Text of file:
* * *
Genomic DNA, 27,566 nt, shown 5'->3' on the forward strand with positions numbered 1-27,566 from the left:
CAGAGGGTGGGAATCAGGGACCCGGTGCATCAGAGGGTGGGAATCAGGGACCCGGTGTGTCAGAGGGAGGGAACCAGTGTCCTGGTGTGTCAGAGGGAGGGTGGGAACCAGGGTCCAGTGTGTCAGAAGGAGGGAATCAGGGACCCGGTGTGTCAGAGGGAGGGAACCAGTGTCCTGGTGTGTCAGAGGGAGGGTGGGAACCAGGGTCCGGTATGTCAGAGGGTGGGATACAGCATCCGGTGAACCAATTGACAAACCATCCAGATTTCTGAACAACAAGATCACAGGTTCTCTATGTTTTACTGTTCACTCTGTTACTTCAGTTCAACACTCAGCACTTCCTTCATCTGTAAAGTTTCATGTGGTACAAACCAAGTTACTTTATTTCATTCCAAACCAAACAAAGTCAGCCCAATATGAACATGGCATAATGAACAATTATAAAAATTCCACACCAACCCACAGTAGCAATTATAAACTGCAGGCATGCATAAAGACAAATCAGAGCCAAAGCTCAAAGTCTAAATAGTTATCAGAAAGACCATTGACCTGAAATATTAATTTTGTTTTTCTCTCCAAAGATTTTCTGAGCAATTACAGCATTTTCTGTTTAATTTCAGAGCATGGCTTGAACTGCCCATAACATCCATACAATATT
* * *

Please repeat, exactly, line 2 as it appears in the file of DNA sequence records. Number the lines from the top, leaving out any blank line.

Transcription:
CAGAGGGTGGGAATCAGGGACCCGGTGCATCAGAGGGTGGGAATCAGGGACCCGGTGTGTCAGAGGGAGGGAACCAGTGTCCTGGTGTGTCAGAGGGAGGGTGGGAACCAGGGTCCAGTGTGTCAGAAGGAGGGAATCAGGGACCCGGTGTGTCAGAGGGAGGGAACCAGTGTCCTGGTGTGTCAGAGGGAGGGTGGGAACCAGGGTCCGGTATGTCAGAGGGTGGGATACAGCATCCGGTGAACCAATTGACAAACCATCCAGATTTCTGAACAACAAGATCACAGGTTCTCTATGTTTTACTGTTCACTCTGTTACTTCAGTTCAACACTCAGCACTTCCTTCATCTGTAAAGTTTCATGTGGTACAAACCAAGTTACTTTATTTCATTCCAAACCAAACAAAGTCAGCCCAATATGAACATGGCATAATGAACAATTATAAAAATTCCACACCAACCCACAGTAGCAATTATAAACTGCAGGCATGCATAAAGACAAATCAGAGCCAAAGCTCAAAGTCTAAATAGTTATCAGAAAGACCATTGACCTGAAATATTAATTTTGTTTTTCTCTCCAAAGATTTTCTGAGCAATTACAGCATTTTCTGTTTAATTTCAGAGCATGGCTTGAACTGCCCATAACATCCATACAATATT